The S&P Case-Shiller Home Price Index fell at the end of March to a new post-crisis low, but the rate of decline is slowing as you can see in chart #1. However, how does even a 0.5% increase in home prices year-over-year help the $1.2 trillion of negative equity outstanding and the 1.4 million vacant foreclosed homes on the market as a result of the systemic mortgage fraud and housing bubbles.
In addition to the three composites, five cities - Atlanta, Chicago, Las Vegas, New York and Portland - also saw average home prices hit new lows. This is an improvement over the nine cities reported last month." (source: S&P)
From WSJ's Developments blog today:
Today, it (Zillow) rolls out its new negative equity report, which shows, among other things, that nearly 16 million U.S. homeowners, or 31.4% of all homeowners with a mortgage, were under water in 2012. They owe $1.2 trillion more than the value of their homes. (source: WSJ)
Mortgage News Daily on CoreLogic's foreclosure inventory:
"The national foreclosure inventory in April contained 1.4 million homes or 3.4 percent of all homes in the country with a mortgage. This was unchanged from the previous month but was down .1 million or 0.1 percent from April 2011."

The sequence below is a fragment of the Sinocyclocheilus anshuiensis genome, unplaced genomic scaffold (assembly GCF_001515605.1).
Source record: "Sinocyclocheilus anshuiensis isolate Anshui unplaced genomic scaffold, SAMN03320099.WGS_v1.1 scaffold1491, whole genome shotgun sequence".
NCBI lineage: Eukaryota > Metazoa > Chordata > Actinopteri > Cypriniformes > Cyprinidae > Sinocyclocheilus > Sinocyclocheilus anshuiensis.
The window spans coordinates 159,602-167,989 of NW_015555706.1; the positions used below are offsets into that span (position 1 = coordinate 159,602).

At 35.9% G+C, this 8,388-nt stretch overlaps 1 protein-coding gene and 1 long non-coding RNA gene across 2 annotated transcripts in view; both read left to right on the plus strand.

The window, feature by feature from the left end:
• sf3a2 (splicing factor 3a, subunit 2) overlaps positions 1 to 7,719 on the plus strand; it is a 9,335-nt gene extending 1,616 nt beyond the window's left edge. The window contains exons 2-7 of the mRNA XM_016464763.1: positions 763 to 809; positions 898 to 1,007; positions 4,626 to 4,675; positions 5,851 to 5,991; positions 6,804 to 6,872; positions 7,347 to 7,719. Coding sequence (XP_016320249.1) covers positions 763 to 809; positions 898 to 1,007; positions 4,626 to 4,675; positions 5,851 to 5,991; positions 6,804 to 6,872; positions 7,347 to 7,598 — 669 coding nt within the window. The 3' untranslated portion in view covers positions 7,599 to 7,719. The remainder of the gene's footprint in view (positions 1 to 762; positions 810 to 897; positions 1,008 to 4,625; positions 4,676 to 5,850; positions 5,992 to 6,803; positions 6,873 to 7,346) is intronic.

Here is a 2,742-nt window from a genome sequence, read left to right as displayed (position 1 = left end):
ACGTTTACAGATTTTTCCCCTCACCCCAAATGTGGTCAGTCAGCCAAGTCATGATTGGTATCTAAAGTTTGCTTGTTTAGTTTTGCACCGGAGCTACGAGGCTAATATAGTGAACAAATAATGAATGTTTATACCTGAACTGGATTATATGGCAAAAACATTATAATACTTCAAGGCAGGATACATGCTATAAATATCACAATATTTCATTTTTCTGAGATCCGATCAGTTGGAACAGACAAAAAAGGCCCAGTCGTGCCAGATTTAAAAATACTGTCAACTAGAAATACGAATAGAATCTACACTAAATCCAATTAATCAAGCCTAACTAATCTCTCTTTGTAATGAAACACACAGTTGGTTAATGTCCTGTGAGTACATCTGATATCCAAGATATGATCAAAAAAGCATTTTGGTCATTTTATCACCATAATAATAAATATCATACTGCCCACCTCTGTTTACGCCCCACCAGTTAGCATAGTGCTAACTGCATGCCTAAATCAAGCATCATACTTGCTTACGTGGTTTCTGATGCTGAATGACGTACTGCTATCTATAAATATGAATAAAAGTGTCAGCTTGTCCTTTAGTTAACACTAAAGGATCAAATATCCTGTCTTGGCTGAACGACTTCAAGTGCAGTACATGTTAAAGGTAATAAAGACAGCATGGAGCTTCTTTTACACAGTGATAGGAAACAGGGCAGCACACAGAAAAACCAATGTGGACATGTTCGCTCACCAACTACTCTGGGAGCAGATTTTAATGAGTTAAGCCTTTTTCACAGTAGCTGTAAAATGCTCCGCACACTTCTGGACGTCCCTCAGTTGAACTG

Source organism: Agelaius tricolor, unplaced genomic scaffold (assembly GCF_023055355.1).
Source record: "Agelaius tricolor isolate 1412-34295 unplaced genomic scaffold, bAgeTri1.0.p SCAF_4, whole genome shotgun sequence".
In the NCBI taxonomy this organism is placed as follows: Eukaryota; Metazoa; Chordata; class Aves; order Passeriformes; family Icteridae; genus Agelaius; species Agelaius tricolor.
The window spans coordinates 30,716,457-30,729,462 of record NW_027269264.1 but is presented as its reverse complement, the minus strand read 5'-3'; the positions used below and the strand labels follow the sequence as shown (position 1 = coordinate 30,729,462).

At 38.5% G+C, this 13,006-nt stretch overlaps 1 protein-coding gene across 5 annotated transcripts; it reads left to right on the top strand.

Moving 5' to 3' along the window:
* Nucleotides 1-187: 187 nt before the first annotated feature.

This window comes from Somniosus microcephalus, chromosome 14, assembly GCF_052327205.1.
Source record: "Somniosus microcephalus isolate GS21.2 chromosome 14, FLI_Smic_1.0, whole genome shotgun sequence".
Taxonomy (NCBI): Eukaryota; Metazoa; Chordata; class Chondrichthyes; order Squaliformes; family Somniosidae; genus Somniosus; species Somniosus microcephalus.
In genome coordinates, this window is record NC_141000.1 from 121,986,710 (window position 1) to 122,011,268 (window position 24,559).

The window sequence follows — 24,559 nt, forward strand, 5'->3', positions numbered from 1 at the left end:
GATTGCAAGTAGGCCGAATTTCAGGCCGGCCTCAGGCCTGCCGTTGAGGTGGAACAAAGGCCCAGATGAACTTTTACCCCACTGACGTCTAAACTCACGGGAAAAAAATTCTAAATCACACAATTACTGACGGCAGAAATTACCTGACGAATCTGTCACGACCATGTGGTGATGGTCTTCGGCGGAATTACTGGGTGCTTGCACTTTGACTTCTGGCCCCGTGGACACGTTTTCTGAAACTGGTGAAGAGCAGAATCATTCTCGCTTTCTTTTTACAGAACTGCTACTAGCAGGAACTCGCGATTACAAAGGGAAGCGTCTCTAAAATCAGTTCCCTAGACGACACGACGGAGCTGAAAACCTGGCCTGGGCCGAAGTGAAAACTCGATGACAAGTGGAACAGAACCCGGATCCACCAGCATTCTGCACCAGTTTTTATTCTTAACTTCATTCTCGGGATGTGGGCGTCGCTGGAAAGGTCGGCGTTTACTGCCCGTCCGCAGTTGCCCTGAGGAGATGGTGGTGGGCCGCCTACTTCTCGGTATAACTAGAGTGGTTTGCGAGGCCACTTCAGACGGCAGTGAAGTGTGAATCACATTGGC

From a Lender Processing Services news release on May 22:
"LPS “First Look” Mortgage Report: April Month-End Data Shows Delinquencies Increase for the First Time in Nine Months. Delinquencies in April rise 0.4 percent over March's numbers"
Here are more charts from the S&P press release. S&P/Case-Shiller Home Price Index vs. % Change.
20 City Composite vs. 10 City Composite
Today, the National Association of Realtors reported that pending home sales fell by 5.5% in April, but the index is still up from April 2011.
"WASHINGTON (May 30, 2012) - Pending home sales retrenched in April following three consecutive monthly gains, but are notably higher than a year ago, according to the National Association of Realtors®.
The Pending Home Sales Index, a forward-looking indicator based on contract signings, declined 5.5 percent to 95.5 from a downwardly revised 101.1 in March but is 14.4 percent above April 2011 when it was 83.5. The data reflects contracts but not closings."
Here is NAR's take on the data. They are still bullish on housing.